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MTBS3D RT @GetImmersed: We’re moving to Silicon Valley! @IfcSummit November 5 & 6, 2019 at the Computer History Museum in Mountain View, CA. Call…
MTBS3D Julien Le Corre, Lead Developer at @InnerspaceVR , talked about their latest #VR escape room title The Corsair's Cu… https://t.co/uuOT6SG0NA
MTBS3D As fun as Arizona Sunshine is in traditional #VR, @Vertigo_Games took it up a notch by transforming it into a locat… https://t.co/YkGpv2wLMM
MTBS3D .@OfficialGDC would not be complete without visiting SVVR's annual #VR Mixer! In today's interview, we catch up wi… https://t.co/hibivrbYdq
MTBS3D Spencer Jackson, Software Engineer at @NordicTrack, talks about their latest iFit #VR Bike paired with an #HTCVivehttps://t.co/5b2uD9Hoa9
MTBS3D William Provancher is the CEO of @TacticalHaptics. He demonstrated their latest haptics controllers for us in this… https://t.co/Ir1Cog8bRI
MTBS3D Gaspar Ferreiro is the CEO of Project Ghost Studios. In this interview, he talks about their new Project Ghost dem… https://t.co/T2xz1VdtGI
MTBS3D .@EpicGames had loads of news to share at @OfficialGDC. Marc Petit is the General Manager of #Epic's @UnrealEnginehttps://t.co/CnqpGAB2f4
MTBS3D Chris Hook, Graphics & Visual Technologies Marketing Chief for @intel spoke to us during @OfficialGDC. We talked ab… https://t.co/ji6AKJpfwM
MTBS3D We interviewed @networknextinc at #GDC2019. They are in the business of ensuring the best connectivity and lowest l… https://t.co/87b06uMAm7
MTBS3D .@reality_clash is a developing #AugmentedReality combat game. We got to interview Tony Pearce, the CCO and Co-Fou… https://t.co/24P5kLz0Ef
MTBS3D Robots explode at #GDC2019 with @FuturLab. They have a new title for #PSVR called Mini Mech Mayhem. #GDC19https://t.co/JiIuJgGZ64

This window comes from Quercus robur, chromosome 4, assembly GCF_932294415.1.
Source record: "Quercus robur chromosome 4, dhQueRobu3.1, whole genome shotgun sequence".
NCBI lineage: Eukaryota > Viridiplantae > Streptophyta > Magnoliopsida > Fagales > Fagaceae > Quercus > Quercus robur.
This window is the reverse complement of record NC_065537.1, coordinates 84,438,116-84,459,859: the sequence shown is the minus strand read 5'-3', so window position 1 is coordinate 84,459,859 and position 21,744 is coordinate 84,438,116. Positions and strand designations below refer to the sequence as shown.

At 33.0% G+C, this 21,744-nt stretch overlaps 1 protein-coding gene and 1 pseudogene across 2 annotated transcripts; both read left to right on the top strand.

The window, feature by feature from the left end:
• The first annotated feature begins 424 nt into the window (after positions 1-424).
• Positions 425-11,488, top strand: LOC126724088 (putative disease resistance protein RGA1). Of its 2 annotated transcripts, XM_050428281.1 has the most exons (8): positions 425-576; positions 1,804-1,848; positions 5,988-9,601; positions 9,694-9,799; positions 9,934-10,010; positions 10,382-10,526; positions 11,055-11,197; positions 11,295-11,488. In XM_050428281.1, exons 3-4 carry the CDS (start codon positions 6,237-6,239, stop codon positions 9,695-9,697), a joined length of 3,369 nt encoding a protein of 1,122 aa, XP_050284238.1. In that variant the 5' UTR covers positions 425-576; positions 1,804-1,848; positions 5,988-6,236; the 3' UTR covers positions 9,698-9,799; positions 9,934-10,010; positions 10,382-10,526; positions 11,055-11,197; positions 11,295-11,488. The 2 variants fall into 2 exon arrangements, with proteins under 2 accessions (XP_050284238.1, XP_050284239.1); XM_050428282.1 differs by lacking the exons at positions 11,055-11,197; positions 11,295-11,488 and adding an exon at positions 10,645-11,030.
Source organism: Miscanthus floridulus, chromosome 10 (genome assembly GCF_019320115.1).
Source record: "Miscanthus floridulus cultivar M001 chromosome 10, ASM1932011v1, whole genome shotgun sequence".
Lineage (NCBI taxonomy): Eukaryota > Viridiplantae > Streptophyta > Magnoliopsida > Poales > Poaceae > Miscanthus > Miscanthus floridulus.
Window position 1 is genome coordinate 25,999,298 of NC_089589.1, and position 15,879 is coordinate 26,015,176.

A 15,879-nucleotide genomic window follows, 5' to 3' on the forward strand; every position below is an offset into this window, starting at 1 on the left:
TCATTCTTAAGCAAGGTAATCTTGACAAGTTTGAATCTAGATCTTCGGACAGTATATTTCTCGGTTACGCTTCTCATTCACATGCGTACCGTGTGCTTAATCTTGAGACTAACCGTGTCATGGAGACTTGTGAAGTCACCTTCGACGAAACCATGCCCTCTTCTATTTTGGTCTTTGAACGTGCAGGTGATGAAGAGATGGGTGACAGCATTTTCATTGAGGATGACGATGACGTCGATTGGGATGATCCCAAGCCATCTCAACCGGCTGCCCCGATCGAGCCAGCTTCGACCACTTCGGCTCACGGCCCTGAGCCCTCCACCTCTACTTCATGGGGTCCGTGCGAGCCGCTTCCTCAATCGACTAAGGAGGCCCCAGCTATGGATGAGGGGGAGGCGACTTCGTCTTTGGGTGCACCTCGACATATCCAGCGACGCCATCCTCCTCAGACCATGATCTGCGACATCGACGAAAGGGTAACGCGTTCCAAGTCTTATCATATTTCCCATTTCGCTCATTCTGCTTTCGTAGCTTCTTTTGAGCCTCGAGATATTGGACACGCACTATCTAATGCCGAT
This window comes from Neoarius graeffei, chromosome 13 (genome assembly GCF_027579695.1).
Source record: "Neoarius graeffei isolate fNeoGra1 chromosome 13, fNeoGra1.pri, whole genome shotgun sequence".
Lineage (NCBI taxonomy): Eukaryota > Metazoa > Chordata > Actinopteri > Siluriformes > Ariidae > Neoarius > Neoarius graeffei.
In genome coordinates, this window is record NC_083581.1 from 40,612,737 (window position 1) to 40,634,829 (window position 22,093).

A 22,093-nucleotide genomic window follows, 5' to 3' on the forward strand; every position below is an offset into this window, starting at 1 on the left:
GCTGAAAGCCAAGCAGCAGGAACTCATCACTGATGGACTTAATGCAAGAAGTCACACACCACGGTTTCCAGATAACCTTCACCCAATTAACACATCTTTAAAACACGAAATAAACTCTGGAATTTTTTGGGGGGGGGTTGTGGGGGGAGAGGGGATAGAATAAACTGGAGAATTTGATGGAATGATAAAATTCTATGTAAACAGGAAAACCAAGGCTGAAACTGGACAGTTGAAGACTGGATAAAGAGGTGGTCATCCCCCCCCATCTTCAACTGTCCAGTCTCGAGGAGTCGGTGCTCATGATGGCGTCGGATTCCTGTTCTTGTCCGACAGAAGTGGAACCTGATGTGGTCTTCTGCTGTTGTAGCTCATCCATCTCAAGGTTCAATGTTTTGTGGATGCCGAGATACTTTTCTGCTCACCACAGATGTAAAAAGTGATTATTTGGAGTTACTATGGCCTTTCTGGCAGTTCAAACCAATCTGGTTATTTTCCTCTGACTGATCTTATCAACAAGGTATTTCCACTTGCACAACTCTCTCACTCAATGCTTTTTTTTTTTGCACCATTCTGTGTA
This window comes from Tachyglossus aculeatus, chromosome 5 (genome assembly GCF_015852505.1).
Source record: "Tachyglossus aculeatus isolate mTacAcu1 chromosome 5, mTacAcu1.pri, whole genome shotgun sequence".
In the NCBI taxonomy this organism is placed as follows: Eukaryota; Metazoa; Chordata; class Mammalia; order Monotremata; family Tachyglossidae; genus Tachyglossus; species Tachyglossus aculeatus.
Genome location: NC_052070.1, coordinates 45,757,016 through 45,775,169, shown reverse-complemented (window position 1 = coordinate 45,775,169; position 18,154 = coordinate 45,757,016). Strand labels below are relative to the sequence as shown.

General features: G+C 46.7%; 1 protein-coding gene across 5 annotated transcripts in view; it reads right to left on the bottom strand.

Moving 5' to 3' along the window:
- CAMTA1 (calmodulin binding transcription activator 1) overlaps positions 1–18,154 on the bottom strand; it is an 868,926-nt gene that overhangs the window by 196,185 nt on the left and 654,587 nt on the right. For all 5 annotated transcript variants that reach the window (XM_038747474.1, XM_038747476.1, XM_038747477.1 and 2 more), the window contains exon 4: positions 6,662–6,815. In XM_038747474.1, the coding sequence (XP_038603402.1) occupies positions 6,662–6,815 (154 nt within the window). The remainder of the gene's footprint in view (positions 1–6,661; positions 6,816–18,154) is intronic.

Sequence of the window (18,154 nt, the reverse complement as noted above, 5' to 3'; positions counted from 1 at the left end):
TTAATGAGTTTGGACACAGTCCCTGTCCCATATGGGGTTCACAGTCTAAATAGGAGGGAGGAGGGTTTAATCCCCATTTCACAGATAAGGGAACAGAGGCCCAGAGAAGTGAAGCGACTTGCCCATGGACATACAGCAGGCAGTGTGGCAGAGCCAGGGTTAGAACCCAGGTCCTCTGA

MTBS3D .@zerolatencyVR has a number of #VR out-of-home entertainment centers around the world, and we got to catch up with… https://t.co/NZJBVyRUWz
MTBS3D RT @GetImmersed: Dr. Ofer Shai is the Director of Omnia AI at @DeloitteCanada. He talked about the misconceptions about #ArtificialIntellig
MTBS3D RT @GetImmersed: The use of #futurecomputing in #healthcare was one of the prominent tracks at #Immersed2018, and we got to see some really…
MTBS3D RT @GetImmersed: Ricardo Wagner, Director of Product Marketing for #Office365 at @microsoftcanada, talked about their efforts to make moder…

Who Reacts to a VR Tree Falling in the Forest?

Stanford Tree Cutting ExperimentIt sounds like a hokey premise; that VR can somehow instil behavioral changes in us to do great things for our environment - but what if our VR actions really do subconsciously influence our real life behavior?

Stanford University is starting to find the answers in their tree cutting study. Users go through the action of standing in a virtual reality forest with a mix of haptics and a VR display with surround audio. The user cuts down a tree and feels every chainsaw rumble as they do it. The result? According to Stanford, that VR experience will lead to a 20% drop in paper consumption and the subject will seek out recycled goods for the foreseeable future. In contrast, participants that just watch a video and read articles about deforestation will have a similar result, but the positive effect of taking on a more environmentally friendly path won't last more than a week.

If Stanford's results hold up, it would seem that living IS learning, and a lot of good could be achieved through this. At a minimum, this demonstrates that VR can influence in ways that other forms of media can't - or at least not as well.

If true, this is an excellent affirmation for military training, diplomacy, garnering empathy from others, education, simulations, serious games and countless other applications that are best suited for actually living out experiences for long term memory or behavioral change.

Here's the thing. The above speaks to designed experiences that are seeking purposeful changes in the way the subjects behave - hopefully for positive outcomes. With countless forms of VR content hitting the market whose only purpose is to entertain...what's the other side of the coin? Is it feasible that behaviours can change even though the entertainment had no intended ramifications beyond providing the user a good time?

The research is preliminary, and it's probable that certain conditions need to be met for effectiveness.  There may also be limitations on the types of behaviors that translate and how.  Still, this is an important consideration for when VR does become a mass market medium.